Wednesday, May 27, 2015

A great dad

I am one of the lucky ones. I had a great dad. More of an intellectual and naturalist than a businessman, Dad compiled lifetime journals of wild flowers and birds. He did historical research on the Mennonites in this area, publishing his findings. He was the spiritual patriarch of our church.

Seminary students, missionaries, new pastors and their families lived with us until they found more permanent lodgings. We had frequent guests. Following one of mother's fabulous meals, Dad and his friends talked theology and politics. Like a moth attracted to light, I' was mesmerized by the flow of big words.

Dad read to us at bedtime. We'd take our baths, put on our PJ's, then snuggle beside him while he read aloud. After we left home, he read novels to Mother as she crocheted. We didn't get a TV until I was in college, but my Granddad had one. Sundays we went there to watch the Ed Sullivan Show. Dad believed the arts were integral to a good education. He took us to museums, concerts, the Ice Follies. He bought art books and records. We kids sat in the front row at the Community Concerts so we'd be first in line to get our programs autographed. One of our favorite pastimes was dressing up and playing opera.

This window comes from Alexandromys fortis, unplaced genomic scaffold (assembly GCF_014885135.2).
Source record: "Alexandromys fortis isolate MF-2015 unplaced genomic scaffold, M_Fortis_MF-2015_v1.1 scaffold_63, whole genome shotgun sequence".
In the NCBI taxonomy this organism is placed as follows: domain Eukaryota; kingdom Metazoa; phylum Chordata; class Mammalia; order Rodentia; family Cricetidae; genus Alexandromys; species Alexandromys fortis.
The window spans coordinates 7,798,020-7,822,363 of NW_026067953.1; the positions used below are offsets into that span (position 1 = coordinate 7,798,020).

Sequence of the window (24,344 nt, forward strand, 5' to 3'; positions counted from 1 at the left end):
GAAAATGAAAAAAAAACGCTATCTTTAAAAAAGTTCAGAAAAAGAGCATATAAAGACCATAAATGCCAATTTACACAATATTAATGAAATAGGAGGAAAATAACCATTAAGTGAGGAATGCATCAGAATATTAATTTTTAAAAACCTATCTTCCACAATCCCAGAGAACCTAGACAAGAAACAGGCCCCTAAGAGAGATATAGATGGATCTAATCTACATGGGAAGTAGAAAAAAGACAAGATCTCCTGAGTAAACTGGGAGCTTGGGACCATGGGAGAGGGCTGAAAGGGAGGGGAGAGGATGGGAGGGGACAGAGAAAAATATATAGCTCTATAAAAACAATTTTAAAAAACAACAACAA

Dad was absolutely distraught the time William Warfield came to Gettysburg and couldn't find a local restaurant or hotel where blacks could eat or sleep. Not a sportsman, Dad still cheered for Jackie Robinson and the Dodgers. When we adopted our bi-racial boys, Dad was our greatest supporter. He hated racism and sexism. We went on rambling vacations.

Spring included wild flower and birding hikes. He taught us to garden. He grew roses. After a particularly virulent invasion of bind weed, he dug up the entire garden and sifted out the tiny bits of roots rather than use herbicides. He insisted we learn the value of money. He planted a half acre of strawberries, raspberries and blackberries, then turned their care over to us girls. For years I thought red raspberries tasted like green worms. He enjoyed cooking, specializing in salads, pickles and relishes.